I have an overload story for you. Back when I lived in TX, I was briefly "allowed" by the state to title and register a Japanese Domestic Market KEI class minitruck for on road driving. If anyone is familiar with these trucks, you'll know that they are almost always 4x4 out of sheer necessity, and are powered by 660cc three cylinder engines planted behind the front seats and are accessed via a panel in the bed.
During this period, I was also remodeling my master bathroom, and had selected marble and travertine stone tiles for the shower walls, floor, and bathroom floor. After doing the math to determine the quantites of each, I proceeded to drive said minitruck to work (50 mile one way commute) to stop at the Costco to buy these materials. I never once gave thought to the weight of the load as we were stacking box after box after box of stone tile in the bed of this tiny little truck.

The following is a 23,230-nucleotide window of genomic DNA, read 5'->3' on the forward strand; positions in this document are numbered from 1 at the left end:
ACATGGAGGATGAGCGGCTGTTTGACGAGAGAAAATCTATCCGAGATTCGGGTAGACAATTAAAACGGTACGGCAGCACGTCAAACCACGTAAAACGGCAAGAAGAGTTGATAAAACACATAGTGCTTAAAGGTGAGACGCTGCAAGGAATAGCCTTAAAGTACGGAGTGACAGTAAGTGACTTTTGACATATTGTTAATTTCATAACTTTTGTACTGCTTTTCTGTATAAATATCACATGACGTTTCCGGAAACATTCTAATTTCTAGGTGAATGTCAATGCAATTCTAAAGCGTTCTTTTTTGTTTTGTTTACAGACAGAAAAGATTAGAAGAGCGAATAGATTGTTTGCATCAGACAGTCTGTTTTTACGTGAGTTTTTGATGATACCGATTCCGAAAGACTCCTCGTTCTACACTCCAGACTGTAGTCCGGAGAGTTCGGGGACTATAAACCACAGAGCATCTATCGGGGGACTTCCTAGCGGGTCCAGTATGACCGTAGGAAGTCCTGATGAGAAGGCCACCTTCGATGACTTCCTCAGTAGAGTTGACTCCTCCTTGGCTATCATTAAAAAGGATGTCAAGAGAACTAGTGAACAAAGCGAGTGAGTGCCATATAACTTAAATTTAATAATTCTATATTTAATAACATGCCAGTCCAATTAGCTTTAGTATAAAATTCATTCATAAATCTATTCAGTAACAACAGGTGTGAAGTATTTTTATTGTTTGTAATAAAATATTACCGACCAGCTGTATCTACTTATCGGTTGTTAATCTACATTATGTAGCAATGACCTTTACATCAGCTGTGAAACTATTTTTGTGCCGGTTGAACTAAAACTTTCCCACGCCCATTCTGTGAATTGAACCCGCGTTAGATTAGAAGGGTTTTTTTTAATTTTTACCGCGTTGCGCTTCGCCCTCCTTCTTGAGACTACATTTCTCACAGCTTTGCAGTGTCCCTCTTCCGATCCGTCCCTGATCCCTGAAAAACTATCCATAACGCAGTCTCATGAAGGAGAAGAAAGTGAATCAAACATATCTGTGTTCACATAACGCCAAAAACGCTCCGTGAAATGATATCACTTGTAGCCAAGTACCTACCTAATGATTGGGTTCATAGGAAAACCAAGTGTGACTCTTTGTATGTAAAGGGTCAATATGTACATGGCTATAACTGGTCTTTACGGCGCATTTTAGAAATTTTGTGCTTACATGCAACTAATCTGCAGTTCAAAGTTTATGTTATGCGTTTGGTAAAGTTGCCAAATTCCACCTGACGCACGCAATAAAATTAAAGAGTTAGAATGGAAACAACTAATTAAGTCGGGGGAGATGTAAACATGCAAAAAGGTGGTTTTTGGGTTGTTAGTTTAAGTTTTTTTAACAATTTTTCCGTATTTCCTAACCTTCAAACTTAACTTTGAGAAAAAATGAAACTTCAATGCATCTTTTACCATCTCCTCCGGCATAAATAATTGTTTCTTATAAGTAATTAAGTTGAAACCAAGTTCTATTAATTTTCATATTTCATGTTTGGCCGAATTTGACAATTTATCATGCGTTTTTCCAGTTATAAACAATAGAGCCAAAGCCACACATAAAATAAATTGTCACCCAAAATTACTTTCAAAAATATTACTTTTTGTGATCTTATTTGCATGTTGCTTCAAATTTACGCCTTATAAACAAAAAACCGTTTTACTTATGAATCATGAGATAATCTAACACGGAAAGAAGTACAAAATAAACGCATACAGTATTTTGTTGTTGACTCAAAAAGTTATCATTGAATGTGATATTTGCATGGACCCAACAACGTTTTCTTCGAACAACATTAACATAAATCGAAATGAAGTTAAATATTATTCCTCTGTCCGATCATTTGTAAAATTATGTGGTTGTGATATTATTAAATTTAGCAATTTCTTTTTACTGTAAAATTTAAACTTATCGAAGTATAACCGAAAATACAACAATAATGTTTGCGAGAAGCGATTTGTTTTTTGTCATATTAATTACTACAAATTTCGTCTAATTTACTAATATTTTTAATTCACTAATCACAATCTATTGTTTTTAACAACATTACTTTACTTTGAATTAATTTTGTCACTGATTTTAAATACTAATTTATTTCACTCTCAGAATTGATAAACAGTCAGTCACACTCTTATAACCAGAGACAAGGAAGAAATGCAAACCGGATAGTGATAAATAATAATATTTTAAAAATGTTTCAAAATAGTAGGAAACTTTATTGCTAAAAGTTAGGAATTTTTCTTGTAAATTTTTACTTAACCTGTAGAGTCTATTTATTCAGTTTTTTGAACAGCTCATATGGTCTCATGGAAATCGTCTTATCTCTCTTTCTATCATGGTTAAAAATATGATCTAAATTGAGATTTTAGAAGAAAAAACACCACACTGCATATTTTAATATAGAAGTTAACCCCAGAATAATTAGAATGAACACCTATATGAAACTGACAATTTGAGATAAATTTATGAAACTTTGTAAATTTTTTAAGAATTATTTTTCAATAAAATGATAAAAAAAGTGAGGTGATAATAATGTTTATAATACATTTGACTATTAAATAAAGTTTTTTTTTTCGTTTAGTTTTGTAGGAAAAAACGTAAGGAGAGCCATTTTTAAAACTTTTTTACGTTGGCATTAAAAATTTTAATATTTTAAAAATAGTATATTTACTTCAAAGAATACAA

As we were adding the last of the load to the bed, a customer came up and told me that my tires were flat. I looked down, and sure enough, the tires were compressed down to the rim. I had to air them WAY up to even be able to move. I aired the tires up to something along the lines of 60 psi each (rated at about half that), and eased the little truck onto the road. The truck had all of the accleration of an 80,000 pound fully loaded semi truck.
Once I got to work, I grabbed the weight off of the marble and travertine tile boxes. I ran the numbers and came out to over 2600 pounds of tile in a vehicle rated to carry about 800 - including the passengers.
I did call my neighbor who was nice enough to drive all the way into town and take half the load out of my truck so that we had some chance of getting home without breaking the truck. Still with nearly 1400 pounds in the back, I had to tip-toe carefully home.